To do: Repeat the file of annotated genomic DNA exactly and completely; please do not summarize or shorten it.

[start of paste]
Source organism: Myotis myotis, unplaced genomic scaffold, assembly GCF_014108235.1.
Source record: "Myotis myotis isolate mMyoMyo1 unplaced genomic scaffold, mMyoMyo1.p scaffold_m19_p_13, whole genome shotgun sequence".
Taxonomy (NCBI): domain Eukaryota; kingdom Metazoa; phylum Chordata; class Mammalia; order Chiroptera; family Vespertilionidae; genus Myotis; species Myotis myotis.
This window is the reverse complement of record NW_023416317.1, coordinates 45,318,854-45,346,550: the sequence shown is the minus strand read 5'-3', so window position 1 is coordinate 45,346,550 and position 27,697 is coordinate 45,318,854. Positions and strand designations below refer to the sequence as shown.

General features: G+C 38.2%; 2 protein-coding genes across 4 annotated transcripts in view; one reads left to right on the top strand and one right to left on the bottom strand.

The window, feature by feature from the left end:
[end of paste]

Source organism: Myotis myotis, unplaced genomic scaffold, assembly GCF_014108235.1.
Source record: "Myotis myotis isolate mMyoMyo1 unplaced genomic scaffold, mMyoMyo1.p scaffold_m19_p_13, whole genome shotgun sequence".
Taxonomy (NCBI): domain Eukaryota; kingdom Metazoa; phylum Chordata; class Mammalia; order Chiroptera; family Vespertilionidae; genus Myotis; species Myotis myotis.
This window is the reverse complement of record NW_023416317.1, coordinates 45,318,854-45,346,550: the sequence shown is the minus strand read 5'-3', so window position 1 is coordinate 45,346,550 and position 27,697 is coordinate 45,318,854. Positions and strand designations below refer to the sequence as shown.

General features: G+C 38.2%; 2 protein-coding genes across 4 annotated transcripts in view; one reads left to right on the top strand and one right to left on the bottom strand.

The window, feature by feature from the left end: